DIEP Flap Richmond
What is a DIEP Flap?
A DIEP flap is a form of autologous tissue breast reconstruction. That means it uses your own tissue, from another area of your body, to make a new breast. It is named for the small blood vessel that runs through the flap, the deep inferior epigastric artery perforator. This is the tissue located in the lower abdomen, between the belly button (umbilicus) and the lower fold of skin at the pubic bone. It represents the most common and state-of-the-art type of autologous tissue technique in use today. Unlike the older TRAM flap, the DIEP flap preserves the muscle and fascia (the strength layer) in the abdominal wall. Your risk for a hernia or a bulge in the tummy after surgery is much, much lower. Also, since the muscle is still in its correct location in the abdomen, your strength is not reduced like it might be with a TRAM flap.
How is a DIEP flap performed?
The tissue of the DIEP flap from the lower abdomen is actually completely removed from your body, along with the blood vessels (at least one artery and one vein) that supply the tissue. Then it is reattached in your chest by sewing together the tiny, 2-3 millimeter-wide blood vessels, under the microscope. The good blood vessels in your chest run underneath the ribs. So a short piece of cartilage is removed from one rib per side to give access to these blood vessels. After the DIEP flap is reattached to your chest, it becomes a natural new breast, since it is your own tissue.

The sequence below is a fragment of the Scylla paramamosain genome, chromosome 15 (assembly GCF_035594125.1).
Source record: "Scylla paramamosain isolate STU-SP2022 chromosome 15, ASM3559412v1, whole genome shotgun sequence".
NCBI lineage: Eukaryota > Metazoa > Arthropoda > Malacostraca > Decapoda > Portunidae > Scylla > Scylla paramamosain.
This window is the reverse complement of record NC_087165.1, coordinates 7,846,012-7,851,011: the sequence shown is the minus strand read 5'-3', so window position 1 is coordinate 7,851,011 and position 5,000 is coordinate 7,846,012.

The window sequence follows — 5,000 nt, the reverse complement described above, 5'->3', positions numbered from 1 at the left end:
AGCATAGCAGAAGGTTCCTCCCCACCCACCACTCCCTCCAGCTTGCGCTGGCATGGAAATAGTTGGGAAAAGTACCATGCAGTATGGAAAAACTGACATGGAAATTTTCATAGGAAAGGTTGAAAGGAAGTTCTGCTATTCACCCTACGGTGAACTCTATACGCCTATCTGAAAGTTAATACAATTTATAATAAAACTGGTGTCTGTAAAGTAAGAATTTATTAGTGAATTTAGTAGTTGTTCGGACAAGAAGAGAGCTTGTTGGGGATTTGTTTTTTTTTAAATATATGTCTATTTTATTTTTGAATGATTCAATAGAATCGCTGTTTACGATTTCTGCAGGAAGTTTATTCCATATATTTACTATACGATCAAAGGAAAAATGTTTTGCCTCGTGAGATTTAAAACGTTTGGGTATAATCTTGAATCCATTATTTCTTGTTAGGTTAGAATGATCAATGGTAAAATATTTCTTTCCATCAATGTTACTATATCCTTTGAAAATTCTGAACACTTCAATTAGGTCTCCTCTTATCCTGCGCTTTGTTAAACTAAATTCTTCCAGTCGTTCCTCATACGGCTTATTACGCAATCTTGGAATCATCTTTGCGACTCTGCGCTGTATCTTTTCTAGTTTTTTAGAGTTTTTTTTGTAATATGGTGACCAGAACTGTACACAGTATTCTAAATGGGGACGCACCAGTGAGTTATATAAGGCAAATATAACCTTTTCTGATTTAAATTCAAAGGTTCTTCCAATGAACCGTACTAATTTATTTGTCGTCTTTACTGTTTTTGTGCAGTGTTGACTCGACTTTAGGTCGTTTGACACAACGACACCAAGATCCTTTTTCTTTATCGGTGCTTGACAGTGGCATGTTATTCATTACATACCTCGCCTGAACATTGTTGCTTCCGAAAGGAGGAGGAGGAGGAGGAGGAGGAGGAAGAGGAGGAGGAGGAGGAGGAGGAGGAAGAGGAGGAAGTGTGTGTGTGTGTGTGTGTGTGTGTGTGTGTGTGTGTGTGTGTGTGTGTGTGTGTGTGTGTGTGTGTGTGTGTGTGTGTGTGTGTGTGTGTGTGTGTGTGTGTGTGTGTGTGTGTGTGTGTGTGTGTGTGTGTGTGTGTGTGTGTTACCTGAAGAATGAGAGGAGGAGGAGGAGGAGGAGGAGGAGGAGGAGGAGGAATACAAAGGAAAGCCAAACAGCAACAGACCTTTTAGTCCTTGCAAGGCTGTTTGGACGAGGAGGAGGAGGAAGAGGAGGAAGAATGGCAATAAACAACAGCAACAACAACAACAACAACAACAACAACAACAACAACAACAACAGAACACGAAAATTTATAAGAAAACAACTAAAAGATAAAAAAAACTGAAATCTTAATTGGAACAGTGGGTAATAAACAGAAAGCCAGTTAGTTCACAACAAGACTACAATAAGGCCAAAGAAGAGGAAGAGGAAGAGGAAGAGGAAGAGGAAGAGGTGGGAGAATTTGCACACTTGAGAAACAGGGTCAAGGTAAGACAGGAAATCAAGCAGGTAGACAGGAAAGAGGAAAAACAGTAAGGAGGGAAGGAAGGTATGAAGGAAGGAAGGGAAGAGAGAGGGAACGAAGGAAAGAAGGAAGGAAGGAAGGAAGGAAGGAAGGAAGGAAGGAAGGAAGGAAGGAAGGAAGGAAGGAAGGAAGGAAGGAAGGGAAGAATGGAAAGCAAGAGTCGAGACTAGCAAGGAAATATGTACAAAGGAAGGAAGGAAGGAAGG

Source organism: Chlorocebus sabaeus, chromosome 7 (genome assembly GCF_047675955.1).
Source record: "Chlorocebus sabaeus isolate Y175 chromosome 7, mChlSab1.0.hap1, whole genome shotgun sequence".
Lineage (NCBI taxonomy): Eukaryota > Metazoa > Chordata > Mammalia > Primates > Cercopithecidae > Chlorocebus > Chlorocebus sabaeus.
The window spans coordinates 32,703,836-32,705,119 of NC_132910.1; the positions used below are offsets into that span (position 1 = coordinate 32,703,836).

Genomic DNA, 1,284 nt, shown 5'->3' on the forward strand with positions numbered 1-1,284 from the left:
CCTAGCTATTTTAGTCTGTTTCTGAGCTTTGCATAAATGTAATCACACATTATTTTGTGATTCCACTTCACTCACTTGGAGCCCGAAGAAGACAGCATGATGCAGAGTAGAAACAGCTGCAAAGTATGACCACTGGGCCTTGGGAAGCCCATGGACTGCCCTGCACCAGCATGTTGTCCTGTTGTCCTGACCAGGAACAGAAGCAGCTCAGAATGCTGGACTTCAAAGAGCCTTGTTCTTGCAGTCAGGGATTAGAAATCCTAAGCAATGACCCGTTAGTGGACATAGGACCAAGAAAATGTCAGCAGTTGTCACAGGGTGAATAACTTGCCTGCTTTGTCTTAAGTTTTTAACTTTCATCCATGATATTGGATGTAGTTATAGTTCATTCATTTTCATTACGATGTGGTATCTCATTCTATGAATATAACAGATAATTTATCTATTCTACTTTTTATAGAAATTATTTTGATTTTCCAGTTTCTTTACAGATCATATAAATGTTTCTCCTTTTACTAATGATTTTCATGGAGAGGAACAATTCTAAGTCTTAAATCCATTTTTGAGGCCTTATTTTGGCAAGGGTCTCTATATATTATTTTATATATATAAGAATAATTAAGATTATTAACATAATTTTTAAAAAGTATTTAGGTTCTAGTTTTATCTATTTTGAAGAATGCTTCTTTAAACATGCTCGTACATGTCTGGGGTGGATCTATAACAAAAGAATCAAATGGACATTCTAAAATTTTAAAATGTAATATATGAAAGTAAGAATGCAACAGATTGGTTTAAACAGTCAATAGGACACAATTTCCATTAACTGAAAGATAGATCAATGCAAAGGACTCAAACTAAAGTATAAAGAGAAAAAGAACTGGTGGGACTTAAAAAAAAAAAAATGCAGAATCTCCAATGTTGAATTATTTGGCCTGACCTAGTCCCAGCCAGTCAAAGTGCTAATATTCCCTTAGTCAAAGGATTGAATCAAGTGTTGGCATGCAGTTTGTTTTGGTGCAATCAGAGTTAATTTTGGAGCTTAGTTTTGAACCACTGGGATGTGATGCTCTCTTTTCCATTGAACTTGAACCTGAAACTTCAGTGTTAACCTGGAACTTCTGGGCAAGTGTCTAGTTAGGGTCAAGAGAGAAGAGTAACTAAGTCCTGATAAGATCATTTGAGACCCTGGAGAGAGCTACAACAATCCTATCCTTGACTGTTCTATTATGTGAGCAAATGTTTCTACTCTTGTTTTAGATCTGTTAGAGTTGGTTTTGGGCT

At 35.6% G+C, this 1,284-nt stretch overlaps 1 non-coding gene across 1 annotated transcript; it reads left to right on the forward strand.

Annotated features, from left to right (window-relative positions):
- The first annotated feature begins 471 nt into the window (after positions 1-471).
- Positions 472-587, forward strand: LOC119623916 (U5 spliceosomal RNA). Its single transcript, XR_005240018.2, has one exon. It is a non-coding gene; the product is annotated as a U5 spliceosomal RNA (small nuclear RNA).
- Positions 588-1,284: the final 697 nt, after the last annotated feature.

What can I expect in the hospital?
Because the operation is very complex and technically demanding, DIEP flap surgery is longer than surgery for implants or tissue expanders. One side might take 6 hours, and two sides could be 8-12 hours. Is it safe to be under anesthesia for this long? The short answer, for most patients, is yes. Patients with significant medical problems, such as coronary heart disease or end stage renal disease on dialysis, would not be candidates for DIEP flap surgery.
The connections of the tiny blood vessels are very important. If either one develops a blood clot, it could result in losing the entire flap of tissue. The risk is highest in the first two days. Because of that, a special laser monitor is attached to the flap to measure oxygen in the skin. The nurses check it once an hour for the first two days. Dr. Hubert can also follow the measurements in real time on an app on his smartphone. If there is a problem, sometimes it requires an urgent trip back to the operating room to try to fix it and save the flap. Most women spend about three days in the hospital.
What are the benefits of a DIEP flap?
It is your own tissue! There is no foreign material from a breast implant in your body. A DIEP flap tends to have a more natural sag than an implant. It brings in healthy, non-radiated tissue to make a new breast. This is especially important if you had previous reconstruction that was radiated during breast cancer treatment and did not do well. And it’s a permanent result. You don’t have to worry about any of the long-term issues that implants present, such as what to do if they break, when to get routine imaging, or what if scar tissue forms around the implant. Interestingly, many women who have DIEP flap surgery eventually refer to their new breasts as their “breasts.” However, some women who have implant reconstruction will always refer to their reconstructed breasts as their “implants,” since they might never feel completely like a part of them.